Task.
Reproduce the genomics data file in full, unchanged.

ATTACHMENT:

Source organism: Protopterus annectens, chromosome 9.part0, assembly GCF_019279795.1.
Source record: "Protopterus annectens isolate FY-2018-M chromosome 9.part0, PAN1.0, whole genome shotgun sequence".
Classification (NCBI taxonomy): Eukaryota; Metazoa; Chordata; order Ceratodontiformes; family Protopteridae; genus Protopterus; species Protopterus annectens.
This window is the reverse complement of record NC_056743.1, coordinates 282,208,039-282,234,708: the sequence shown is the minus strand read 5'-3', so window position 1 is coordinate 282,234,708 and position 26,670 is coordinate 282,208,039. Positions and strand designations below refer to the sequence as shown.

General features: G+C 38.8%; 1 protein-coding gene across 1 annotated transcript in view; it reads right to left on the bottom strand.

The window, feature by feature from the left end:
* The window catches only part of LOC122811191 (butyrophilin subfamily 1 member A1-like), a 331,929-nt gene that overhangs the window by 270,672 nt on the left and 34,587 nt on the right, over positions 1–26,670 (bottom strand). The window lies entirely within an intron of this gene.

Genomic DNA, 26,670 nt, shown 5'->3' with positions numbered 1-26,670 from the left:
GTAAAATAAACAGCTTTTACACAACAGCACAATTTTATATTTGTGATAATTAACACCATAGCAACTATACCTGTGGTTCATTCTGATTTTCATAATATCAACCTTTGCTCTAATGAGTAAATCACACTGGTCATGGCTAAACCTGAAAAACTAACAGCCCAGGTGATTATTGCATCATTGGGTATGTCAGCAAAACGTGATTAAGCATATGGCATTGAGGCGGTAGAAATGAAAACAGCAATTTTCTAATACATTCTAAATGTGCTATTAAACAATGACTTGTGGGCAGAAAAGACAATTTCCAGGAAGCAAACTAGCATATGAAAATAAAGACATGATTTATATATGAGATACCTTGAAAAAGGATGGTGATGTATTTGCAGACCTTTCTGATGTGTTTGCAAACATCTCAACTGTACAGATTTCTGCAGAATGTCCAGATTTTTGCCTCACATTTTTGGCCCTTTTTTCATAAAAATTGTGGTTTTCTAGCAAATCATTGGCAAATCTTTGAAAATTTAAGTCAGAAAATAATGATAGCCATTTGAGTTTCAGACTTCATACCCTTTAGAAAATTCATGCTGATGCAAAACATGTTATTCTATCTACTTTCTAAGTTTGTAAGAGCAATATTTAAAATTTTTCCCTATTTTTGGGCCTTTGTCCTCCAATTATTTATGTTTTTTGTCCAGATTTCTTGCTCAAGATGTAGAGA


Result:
Source organism: Protopterus annectens, chromosome 9.part0, assembly GCF_019279795.1.
Source record: "Protopterus annectens isolate FY-2018-M chromosome 9.part0, PAN1.0, whole genome shotgun sequence".
Classification (NCBI taxonomy): Eukaryota; Metazoa; Chordata; order Ceratodontiformes; family Protopteridae; genus Protopterus; species Protopterus annectens.
This window is the reverse complement of record NC_056743.1, coordinates 282,208,039-282,234,708: the sequence shown is the minus strand read 5'-3', so window position 1 is coordinate 282,234,708 and position 26,670 is coordinate 282,208,039. Positions and strand designations below refer to the sequence as shown.

General features: G+C 38.8%; 1 protein-coding gene across 1 annotated transcript in view; it reads right to left on the bottom strand.

The window, feature by feature from the left end:
* The window catches only part of LOC122811191 (butyrophilin subfamily 1 member A1-like), a 331,929-nt gene that overhangs the window by 270,672 nt on the left and 34,587 nt on the right, over positions 1–26,670 (bottom strand). The window lies entirely within an intron of this gene.

Genomic DNA, 26,670 nt, shown 5'->3' with positions numbered 1-26,670 from the left:
GTAAAATAAACAGCTTTTACACAACAGCACAATTTTATATTTGTGATAATTAACACCATAGCAACTATACCTGTGGTTCATTCTGATTTTCATAATATCAACCTTTGCTCTAATGAGTAAATCACACTGGTCATGGCTAAACCTGAAAAACTAACAGCCCAGGTGATTATTGCATCATTGGGTATGTCAGCAAAACGTGATTAAGCATATGGCATTGAGGCGGTAGAAATGAAAACAGCAATTTTCTAATACATTCTAAATGTGCTATTAAACAATGACTTGTGGGCAGAAAAGACAATTTCCAGGAAGCAAACTAGCATATGAAAATAAAGACATGATTTATATATGAGATACCTTGAAAAAGGATGGTGATGTATTTGCAGACCTTTCTGATGTGTTTGCAAACATCTCAACTGTACAGATTTCTGCAGAATGTCCAGATTTTTGCCTCACATTTTTGGCCCTTTTTTCATAAAAATTGTGGTTTTCTAGCAAATCATTGGCAAATCTTTGAAAATTTAAGTCAGAAAATAATGATAGCCATTTGAGTTTCAGACTTCATACCCTTTAGAAAATTCATGCTGATGCAAAACATGTTATTCTATCTACTTTCTAAGTTTGTAAGAGCAATATTTAAAATTTTTCCCTATTTTTGGGCCTTTGTCCTCCAATTATTTATGTTTTTTGTCCAGATTTCTTGCTCAAGATGTAGAGA